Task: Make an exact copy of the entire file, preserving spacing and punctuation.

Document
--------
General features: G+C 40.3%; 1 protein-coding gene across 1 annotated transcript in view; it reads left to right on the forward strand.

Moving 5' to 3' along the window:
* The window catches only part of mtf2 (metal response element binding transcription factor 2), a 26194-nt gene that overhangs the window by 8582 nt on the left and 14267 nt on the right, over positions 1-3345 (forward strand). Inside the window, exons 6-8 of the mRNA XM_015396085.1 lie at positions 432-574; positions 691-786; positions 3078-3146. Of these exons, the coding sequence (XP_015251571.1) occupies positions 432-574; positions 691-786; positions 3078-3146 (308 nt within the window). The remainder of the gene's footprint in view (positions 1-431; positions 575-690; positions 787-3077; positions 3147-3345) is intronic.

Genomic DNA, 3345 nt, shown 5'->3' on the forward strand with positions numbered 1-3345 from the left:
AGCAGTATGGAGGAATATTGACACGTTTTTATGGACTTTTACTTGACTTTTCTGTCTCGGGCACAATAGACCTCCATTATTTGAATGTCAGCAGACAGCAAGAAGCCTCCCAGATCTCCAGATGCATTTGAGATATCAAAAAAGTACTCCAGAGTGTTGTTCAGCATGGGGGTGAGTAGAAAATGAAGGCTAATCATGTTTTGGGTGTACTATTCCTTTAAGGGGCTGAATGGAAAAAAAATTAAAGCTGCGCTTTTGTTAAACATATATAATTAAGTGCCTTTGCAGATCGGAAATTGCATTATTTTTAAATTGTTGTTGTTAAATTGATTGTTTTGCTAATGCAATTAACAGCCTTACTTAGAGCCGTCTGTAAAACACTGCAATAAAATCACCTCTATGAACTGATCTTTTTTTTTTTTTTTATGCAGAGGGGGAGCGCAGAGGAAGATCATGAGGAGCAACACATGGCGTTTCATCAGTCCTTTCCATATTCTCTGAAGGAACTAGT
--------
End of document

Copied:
General features: G+C 40.3%; 1 protein-coding gene across 1 annotated transcript in view; it reads left to right on the forward strand.

Moving 5' to 3' along the window:
* The window catches only part of mtf2 (metal response element binding transcription factor 2), a 26194-nt gene that overhangs the window by 8582 nt on the left and 14267 nt on the right, over positions 1-3345 (forward strand). Inside the window, exons 6-8 of the mRNA XM_015396085.1 lie at positions 432-574; positions 691-786; positions 3078-3146. Of these exons, the coding sequence (XP_015251571.1) occupies positions 432-574; positions 691-786; positions 3078-3146 (308 nt within the window). The remainder of the gene's footprint in view (positions 1-431; positions 575-690; positions 787-3077; positions 3147-3345) is intronic.

Genomic DNA, 3345 nt, shown 5'->3' on the forward strand with positions numbered 1-3345 from the left:
AGCAGTATGGAGGAATATTGACACGTTTTTATGGACTTTTACTTGACTTTTCTGTCTCGGGCACAATAGACCTCCATTATTTGAATGTCAGCAGACAGCAAGAAGCCTCCCAGATCTCCAGATGCATTTGAGATATCAAAAAAGTACTCCAGAGTGTTGTTCAGCATGGGGGTGAGTAGAAAATGAAGGCTAATCATGTTTTGGGTGTACTATTCCTTTAAGGGGCTGAATGGAAAAAAAATTAAAGCTGCGCTTTTGTTAAACATATATAATTAAGTGCCTTTGCAGATCGGAAATTGCATTATTTTTAAATTGTTGTTGTTAAATTGATTGTTTTGCTAATGCAATTAACAGCCTTACTTAGAGCCGTCTGTAAAACACTGCAATAAAATCACCTCTATGAACTGATCTTTTTTTTTTTTTTTATGCAGAGGGGGAGCGCAGAGGAAGATCATGAGGAGCAACACATGGCGTTTCATCAGTCCTTTCCATATTCTCTGAAGGAACTAGT